The wind bites my face, snow crystals sting my eyes. It is -17C, and my wife and I are scrambling out of the station, flowing with the swell of humanity that has exited the train and is now searching for family, for friends, for rides. We squint into the white blast, looking for our guide. Everyone is hurrying, trying to get out of the wind, but hurrying isn’t a good idea here. The cold granite on the train station floor glistens, polished smooth for the appearance of elegance. But the crowd moves most inelegantly, slipping and sliding on the glassy surface. There are no rubber treads on the stairs, no safe route out of the station. We move slowly, trying to keep our feet in the gusty wind, learning from those who have gone down in front of us. The exquisite, but treacherous granite in the station is a testament to scale and speed of China’s development, and perhaps also its incongruity. The steps, an opulent greeting to the thousands of tourists that flock to this small city in northwest China, are completely impractical, even dangerous, when snow dusts the surface.
Dunhuang is an ancient oasis along the Silk Road, a place for traders to quench their thirst on a long and often dangerous journey. It is also a place where Buddhist monks have sought peace and enlightenment. Carved out of nearby cliffs are the Mogao Caves. Visitors come to view some of the 700 chambers, each meticulously painted with complex and stunning images. The city of Dunhuang is trying to take advantage of this popularity.
We eventually find our way out of the station and locate our guide at the far end of the parking lot. The snow is falling heavier now, and as we start the 20 km journey to the caves, our guide immediately begins making excuses, telling us that the caves may be closed because of the weather. I consider this as I try to unclench my muscles, still stiff from the cramped, 14-hour, overnight train ride across the deep void of the Gobi Dessert. The road is almost invisible in the blizzard, and I wonder if the guide doesn’t want to drive here. I consider offering to drive, but he pushes on.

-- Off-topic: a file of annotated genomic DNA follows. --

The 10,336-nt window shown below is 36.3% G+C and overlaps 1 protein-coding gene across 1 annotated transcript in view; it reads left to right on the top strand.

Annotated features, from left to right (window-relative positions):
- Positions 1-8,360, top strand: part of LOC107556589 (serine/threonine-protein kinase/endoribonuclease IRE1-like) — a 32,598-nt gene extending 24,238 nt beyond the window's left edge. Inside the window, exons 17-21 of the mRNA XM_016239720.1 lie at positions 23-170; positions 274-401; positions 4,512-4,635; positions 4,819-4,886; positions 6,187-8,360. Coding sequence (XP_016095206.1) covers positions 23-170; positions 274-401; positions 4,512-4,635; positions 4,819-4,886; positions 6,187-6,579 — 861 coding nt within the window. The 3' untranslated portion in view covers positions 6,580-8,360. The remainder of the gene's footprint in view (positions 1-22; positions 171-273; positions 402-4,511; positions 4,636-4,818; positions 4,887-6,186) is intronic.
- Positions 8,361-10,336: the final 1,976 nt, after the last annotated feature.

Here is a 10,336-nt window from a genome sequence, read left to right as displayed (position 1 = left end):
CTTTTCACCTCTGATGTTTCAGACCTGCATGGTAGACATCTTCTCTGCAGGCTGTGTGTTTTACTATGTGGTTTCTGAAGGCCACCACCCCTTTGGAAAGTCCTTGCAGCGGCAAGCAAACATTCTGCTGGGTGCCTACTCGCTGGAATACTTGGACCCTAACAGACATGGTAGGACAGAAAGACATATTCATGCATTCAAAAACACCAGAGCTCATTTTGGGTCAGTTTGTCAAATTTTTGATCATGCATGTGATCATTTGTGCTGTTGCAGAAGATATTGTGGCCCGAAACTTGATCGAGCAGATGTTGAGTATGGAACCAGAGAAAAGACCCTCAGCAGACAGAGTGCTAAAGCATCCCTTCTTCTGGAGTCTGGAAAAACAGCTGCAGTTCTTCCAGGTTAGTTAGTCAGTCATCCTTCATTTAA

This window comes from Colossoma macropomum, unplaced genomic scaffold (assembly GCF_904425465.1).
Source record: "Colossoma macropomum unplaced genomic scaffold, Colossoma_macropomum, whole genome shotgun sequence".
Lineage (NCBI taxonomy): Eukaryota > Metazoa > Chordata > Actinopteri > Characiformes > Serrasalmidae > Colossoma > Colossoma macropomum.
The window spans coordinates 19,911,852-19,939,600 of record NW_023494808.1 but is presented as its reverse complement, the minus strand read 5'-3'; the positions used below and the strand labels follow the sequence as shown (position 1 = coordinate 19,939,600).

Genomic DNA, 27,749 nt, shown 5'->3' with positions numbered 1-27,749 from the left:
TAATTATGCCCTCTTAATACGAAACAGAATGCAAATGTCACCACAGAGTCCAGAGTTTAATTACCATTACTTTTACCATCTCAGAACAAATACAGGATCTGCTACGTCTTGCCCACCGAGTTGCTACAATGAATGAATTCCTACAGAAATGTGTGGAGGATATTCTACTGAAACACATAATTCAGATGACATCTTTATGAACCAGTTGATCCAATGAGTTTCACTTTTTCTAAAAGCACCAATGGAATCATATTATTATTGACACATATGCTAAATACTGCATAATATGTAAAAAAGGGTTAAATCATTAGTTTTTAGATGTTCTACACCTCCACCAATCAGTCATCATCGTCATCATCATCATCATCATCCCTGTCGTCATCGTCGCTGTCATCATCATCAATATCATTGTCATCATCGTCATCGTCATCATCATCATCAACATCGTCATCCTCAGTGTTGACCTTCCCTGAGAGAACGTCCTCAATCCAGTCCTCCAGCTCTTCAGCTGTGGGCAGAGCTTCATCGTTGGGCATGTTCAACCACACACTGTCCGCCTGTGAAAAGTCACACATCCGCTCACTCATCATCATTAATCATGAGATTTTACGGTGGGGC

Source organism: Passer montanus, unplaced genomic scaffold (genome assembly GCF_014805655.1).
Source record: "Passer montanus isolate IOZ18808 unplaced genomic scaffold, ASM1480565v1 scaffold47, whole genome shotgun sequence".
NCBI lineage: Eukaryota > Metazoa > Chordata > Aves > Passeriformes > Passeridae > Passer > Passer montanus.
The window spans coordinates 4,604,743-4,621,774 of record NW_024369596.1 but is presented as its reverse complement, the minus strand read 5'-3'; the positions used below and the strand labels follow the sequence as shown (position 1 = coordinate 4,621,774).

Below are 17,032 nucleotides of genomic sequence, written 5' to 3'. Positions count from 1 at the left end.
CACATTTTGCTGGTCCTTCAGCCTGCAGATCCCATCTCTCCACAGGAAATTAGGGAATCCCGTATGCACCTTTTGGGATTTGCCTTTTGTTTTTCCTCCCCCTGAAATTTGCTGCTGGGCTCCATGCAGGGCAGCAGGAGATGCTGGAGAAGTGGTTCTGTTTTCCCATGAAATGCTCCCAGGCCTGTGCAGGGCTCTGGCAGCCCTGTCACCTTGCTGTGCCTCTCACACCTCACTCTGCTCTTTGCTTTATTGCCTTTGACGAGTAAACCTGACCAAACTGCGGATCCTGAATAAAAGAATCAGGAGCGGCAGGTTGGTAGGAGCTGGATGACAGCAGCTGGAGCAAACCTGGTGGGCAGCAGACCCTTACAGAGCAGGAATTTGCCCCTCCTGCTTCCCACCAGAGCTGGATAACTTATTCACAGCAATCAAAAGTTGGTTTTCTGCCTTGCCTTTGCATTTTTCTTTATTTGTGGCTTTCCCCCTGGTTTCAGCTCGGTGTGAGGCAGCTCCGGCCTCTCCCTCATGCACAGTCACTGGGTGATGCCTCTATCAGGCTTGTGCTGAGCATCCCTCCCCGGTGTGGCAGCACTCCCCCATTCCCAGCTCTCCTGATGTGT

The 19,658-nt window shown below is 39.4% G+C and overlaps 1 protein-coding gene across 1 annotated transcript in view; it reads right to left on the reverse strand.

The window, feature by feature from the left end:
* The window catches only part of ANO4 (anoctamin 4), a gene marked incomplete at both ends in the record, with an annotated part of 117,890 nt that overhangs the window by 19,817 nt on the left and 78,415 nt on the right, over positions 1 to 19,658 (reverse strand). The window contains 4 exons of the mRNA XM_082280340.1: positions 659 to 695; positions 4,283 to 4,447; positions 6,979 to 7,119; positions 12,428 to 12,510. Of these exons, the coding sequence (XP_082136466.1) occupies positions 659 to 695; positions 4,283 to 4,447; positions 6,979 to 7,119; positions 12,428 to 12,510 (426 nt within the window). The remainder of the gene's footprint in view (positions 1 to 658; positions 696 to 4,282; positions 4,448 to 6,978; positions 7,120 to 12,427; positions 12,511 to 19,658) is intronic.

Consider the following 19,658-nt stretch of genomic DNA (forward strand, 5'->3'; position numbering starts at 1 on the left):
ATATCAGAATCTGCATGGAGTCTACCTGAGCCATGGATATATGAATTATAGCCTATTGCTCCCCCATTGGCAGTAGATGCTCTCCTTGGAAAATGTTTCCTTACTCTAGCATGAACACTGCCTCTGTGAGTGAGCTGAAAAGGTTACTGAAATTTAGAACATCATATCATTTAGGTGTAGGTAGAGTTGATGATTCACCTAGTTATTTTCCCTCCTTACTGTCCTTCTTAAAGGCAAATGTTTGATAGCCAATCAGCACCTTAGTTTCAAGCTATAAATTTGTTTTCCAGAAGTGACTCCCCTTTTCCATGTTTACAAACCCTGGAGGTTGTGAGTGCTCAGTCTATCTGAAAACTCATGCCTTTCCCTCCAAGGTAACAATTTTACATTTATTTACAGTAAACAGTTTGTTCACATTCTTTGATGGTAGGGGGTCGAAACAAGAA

The caves are open, but we have to wait in a small, but mercifully heated room for the tour leader. The other tourists all wear rented army coats, a highly undisciplined looking squadron. My wife very sensibly talked me into buying a down-filled jacket before we left, but I feel like a rogue agent among this pseudo-military group. Our tour leader eventually takes us back out into the churning wind to the first cave. Before we enter, she explains the rules. Don’t touch anything. Don’t take any pictures inside the caves. Don’t stray from the group. Each cave is locked, she explains, and if you get locked in, you’ll have to wait for the next group before you get out, which could be quite a while. I shiver as the wind snakes under my hood.
We view about a dozen of the caves. Most are not open to the public, and in many, the artwork has decayed significantly. But even with caves’ age, the complexity, detail and grace of the images are stunning. We shuffle obediently from one chilled cave to another, awed by the delicate and intricate depictions of different aspects of Buddhist stories and teachings. The paintings cover the walls and ceilings, leaving not one square inch of stone bare. In some of caves, massive Buddhas are carved out of the rock itself, silent giants who have watched the ages pass. Outside, the snow has turned into an ice haze, obscuring the surrounding rocks and sand dunes, chilling my sense of time.